The Spectator

In defence of Brexit

Opponents of Brexit have been given plenty of ammunition in recent weeks. Trade with the European Union has taken a big knock. Many British exporters say that owing to the excessive bureaucracy they can no longer sell to the Continent. The United Kingdom’s new trade deals have promised a lot but delivered little. There is worldwide inflation, but Britain is still expected to be the worst economic performer in Europe next year, by some margin.

Opinion polls suggest an ever-growing number of voters think it was a mistake to leave. This magazine is the only publication to have backed British independence in both the 1975 and 2016 referendums – arguing on both occasions that it was time to go ‘Out, and into the world’. That remains our view. Brexit has indeed exposed deep problems with our low-pay, high-welfare economy. That exposure can only be a good thing.

The 2016 referendum was a democratic shock which disorientated the political class and forced them to take stock. Both Labour and the Tories have since tried their best to listen to voters in small-town communities that had been overlooked and undervalued. Such communities value the nation state as a social entity, not just an economic one. They voted to dial back a particular model of globalisation that threatened to exclude them.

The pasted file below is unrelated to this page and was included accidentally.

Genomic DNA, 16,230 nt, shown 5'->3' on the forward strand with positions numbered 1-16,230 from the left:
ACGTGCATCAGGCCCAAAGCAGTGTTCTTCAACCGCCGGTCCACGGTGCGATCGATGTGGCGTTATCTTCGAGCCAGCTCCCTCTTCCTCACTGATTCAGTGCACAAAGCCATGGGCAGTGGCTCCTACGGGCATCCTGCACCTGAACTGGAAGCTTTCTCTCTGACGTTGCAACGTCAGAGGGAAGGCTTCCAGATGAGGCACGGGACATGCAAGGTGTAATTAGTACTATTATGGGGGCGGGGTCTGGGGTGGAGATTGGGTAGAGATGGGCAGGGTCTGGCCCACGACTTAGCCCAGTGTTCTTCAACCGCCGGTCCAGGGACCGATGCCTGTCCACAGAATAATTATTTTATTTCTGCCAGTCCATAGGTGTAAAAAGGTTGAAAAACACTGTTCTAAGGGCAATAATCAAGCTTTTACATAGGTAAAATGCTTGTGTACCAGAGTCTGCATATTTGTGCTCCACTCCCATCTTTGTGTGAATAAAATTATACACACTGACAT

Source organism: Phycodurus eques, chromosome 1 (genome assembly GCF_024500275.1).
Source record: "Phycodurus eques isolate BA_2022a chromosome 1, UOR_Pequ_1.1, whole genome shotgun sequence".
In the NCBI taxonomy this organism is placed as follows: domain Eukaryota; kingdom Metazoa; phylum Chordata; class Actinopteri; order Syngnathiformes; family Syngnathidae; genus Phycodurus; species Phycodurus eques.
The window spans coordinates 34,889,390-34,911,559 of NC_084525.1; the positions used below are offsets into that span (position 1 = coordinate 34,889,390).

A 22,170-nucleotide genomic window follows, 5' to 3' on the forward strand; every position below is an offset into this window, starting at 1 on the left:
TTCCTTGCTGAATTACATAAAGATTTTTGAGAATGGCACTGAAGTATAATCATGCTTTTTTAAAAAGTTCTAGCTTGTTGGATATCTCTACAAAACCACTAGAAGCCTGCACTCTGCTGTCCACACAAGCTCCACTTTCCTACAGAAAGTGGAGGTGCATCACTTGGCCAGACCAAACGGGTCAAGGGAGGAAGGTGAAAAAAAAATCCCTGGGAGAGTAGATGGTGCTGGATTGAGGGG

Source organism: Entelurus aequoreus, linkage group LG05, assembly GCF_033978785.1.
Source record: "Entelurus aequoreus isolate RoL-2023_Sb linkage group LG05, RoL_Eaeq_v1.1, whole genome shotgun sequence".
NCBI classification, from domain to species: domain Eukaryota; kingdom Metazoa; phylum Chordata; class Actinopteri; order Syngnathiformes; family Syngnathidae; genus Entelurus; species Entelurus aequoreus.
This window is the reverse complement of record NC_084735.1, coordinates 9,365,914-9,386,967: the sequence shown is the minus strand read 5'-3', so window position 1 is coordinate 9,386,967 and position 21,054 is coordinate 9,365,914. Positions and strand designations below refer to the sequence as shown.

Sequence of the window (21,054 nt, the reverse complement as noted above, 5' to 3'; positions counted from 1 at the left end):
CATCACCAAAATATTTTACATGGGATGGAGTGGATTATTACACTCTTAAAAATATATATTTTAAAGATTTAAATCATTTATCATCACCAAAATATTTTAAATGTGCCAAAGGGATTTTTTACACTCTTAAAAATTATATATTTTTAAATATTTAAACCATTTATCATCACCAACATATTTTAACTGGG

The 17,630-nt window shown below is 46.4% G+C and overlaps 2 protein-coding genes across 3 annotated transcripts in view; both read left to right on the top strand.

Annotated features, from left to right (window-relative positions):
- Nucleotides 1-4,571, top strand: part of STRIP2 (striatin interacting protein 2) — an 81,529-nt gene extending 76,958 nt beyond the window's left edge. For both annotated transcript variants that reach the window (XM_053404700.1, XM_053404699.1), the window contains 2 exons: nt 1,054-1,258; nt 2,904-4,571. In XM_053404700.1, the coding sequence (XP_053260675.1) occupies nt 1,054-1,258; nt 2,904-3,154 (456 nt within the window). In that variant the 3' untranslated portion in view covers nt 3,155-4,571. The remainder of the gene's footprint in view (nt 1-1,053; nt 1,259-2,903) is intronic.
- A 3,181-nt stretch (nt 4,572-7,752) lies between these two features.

Put simply, Brexit is a project that needs to be judged over decades

An adjustment is taking place. Where New Labour once prided itself on using cheap migrant labour to grow the economy, Keir Starmer talks about weaning the economy off the drug of mass immigration. The Tories must try to defend their new Red Wall voters against Starmer’s manoeuvres. That these long-neglected parts of the population are being taken more seriously is an achievement of Brexit.

The fact that both the Tories and Labour have had to sit up and take notice of a wider range of the electorate means that Britain is today the only European country with no populist party in parliament.

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